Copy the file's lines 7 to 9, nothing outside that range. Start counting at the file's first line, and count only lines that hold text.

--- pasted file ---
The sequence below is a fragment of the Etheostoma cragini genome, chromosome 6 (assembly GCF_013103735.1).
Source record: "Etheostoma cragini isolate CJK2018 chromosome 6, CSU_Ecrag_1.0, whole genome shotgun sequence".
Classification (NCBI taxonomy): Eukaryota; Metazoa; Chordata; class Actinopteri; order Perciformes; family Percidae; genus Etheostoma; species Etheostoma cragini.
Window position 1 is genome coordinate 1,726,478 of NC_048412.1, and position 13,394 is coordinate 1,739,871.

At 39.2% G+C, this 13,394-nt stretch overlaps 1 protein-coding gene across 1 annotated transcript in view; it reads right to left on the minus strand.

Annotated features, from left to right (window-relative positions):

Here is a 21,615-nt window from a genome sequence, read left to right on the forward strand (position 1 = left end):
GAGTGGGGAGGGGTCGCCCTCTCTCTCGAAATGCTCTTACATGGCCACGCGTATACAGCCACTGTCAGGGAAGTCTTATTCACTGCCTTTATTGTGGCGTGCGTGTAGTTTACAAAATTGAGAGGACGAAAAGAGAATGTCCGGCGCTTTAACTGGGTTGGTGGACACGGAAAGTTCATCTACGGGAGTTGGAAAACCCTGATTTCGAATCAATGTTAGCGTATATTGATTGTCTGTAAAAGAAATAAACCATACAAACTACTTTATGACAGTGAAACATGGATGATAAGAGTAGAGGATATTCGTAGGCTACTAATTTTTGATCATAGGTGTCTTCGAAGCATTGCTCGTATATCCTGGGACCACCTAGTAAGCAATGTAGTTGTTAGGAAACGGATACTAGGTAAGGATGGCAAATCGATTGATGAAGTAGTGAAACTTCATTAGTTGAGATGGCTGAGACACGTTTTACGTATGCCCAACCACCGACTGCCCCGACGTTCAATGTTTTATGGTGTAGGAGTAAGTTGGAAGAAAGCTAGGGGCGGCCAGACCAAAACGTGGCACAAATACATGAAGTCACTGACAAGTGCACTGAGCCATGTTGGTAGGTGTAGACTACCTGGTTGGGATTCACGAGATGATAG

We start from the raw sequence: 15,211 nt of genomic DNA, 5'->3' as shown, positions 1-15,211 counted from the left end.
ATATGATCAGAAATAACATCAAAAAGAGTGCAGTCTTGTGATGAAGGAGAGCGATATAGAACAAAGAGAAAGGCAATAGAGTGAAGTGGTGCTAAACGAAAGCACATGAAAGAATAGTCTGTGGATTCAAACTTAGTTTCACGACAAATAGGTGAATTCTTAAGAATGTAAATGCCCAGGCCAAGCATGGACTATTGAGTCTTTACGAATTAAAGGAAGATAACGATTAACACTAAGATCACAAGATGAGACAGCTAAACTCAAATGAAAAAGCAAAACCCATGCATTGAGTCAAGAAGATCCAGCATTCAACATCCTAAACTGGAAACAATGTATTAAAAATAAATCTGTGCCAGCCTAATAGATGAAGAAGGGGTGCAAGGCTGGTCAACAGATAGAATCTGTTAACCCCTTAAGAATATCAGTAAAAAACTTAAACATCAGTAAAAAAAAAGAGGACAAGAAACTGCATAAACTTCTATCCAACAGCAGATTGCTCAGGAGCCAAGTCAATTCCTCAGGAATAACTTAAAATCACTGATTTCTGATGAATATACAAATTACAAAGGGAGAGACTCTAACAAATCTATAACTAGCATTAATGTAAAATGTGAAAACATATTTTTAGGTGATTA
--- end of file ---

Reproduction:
Here is a 21,615-nt window from a genome sequence, read left to right on the forward strand (position 1 = left end):
GAGTGGGGAGGGGTCGCCCTCTCTCTCGAAATGCTCTTACATGGCCACGCGTATACAGCCACTGTCAGGGAAGTCTTATTCACTGCCTTTATTGTGGCGTGCGTGTAGTTTACAAAATTGAGAGGACGAAAAGAGAATGTCCGGCGCTTTAACTGGGTTGGTGGACACGGAAAGTTCATCTACGGGAGTTGGAAAACCCTGATTTCGAATCAATGTTAGCGTATATTGATTGTCTGTAAAAGAAATAAACCATACAAACTACTTTATGACAGTGAAACATGGATGATAAGAGTAGAGGATATTCGTAGGCTACTAATTTTTGATCATAGGTGTCTTCGAAGCATTGCTCGTATATCCTGGGACCACCTAGTAAGCAATGTAGTTGTTAGGAAACGGATACTAGGTAAGGATGGCAAATCGATTGATGAAGTAGTGAAACTTCATTAGTTGAGATGGCTGAGACACGTTTTACGTATGCCCAACCACCGACTGCCCCGACGTTCAATGTTTTATGGTGTAGGAGTAAGTTGGAAGAAAGCTAGGGGCGGCCAGACCAAAACGTGGCACAAATACATGAAGTCACTGACAAGTGCACTGAGCCATGTTGGTAGGTGTAGACTACCTGGTTGGGATTCACGAGATGATAG

We start from the raw sequence: 15,211 nt of genomic DNA, 5'->3' as shown, positions 1-15,211 counted from the left end.